First, Jesus SOUGHT people. In Luke 19, we read how Jesus sought Zacchaeus. He intentionally set out to meet him and even made an appointment to meet him at the tax collector’s house. He met Zacchaeus where he was as he sat in a tree (v. 5). He identified with a sinner, regardless of the consequences (v. 7). Jesus further convicted Zacchaeus of his sin. Finally, this account shows us Jesus did not just meet sinners, He sought to save them (vv. 9–10). Who are you currently seeking for the cause of Christ? Do you have names of people for whom you are praying, people with whom you are establishing friendships who do not know Christ? I recently took part in a survey of pastors. One of the questions asked the pastors how many times they had an unchurched family in their home and how many times they were in unchurched friends’ homes in the past year. Several of the pastors’ commented how the survey made them realize what a low priority they put on seeking those without Christ.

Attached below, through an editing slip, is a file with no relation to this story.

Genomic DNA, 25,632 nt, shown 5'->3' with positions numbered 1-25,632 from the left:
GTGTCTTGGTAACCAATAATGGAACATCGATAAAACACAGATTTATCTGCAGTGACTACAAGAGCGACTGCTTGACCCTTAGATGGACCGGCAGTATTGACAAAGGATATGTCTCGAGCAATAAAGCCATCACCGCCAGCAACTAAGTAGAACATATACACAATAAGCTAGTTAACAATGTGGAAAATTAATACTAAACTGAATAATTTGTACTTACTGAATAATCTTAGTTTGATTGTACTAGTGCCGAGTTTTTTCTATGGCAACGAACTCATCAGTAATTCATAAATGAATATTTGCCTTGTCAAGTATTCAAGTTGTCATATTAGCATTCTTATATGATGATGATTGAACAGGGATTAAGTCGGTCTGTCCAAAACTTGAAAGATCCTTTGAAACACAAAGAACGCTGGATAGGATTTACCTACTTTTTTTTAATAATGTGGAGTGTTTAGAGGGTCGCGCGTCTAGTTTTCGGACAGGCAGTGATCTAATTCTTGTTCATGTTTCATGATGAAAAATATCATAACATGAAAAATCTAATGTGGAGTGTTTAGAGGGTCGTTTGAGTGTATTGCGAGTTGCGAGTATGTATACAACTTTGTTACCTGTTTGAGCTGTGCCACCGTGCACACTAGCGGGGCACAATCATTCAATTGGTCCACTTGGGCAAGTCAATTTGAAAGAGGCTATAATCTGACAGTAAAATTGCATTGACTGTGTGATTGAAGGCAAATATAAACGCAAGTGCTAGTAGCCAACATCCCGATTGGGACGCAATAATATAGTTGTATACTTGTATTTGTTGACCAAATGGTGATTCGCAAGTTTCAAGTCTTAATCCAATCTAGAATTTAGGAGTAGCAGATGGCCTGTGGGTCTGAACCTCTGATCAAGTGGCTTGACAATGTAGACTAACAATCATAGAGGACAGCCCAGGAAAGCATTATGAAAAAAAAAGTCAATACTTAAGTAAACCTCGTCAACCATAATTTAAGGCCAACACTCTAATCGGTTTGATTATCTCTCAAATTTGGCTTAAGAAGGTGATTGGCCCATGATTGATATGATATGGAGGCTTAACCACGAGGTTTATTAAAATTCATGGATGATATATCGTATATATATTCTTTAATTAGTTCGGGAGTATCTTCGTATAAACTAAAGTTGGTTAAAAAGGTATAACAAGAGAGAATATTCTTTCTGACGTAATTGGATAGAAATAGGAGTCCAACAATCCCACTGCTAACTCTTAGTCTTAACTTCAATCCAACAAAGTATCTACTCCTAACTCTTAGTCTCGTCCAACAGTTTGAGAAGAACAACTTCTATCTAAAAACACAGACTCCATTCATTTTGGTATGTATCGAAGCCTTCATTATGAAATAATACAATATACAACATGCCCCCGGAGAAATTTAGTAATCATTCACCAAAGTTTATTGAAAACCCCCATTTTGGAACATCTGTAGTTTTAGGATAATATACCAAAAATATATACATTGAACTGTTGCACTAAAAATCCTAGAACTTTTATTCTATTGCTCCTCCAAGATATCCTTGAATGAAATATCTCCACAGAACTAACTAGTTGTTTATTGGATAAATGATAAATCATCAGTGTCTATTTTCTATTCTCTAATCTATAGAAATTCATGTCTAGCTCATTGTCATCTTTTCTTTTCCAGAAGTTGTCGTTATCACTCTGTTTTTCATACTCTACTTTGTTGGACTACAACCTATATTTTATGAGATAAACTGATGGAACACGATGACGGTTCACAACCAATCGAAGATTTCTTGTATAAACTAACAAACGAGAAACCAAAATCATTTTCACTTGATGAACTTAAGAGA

Next, Jesus was APPROACHABLE. In John 3, we read of Nicodemus approaching Jesus by night. Nicodemus was searching for truth (v. 2). The reply of Jesus was direct. He boldly confronted Nicodemus (v. 3). A dialogue ensued concerning the gospel, but no immediate change was indicated (vv. 4-21). However, there is evidence of Nicodemus’s possible change (see John 7:50–52). He brought gifts to anoint the body of Jesus after His death (see John 19:39). Are you approachable? If a lost neighbor, family member, or coworker suddenly began to think of spiritual things, would they think of you as the person to speak with about their questions?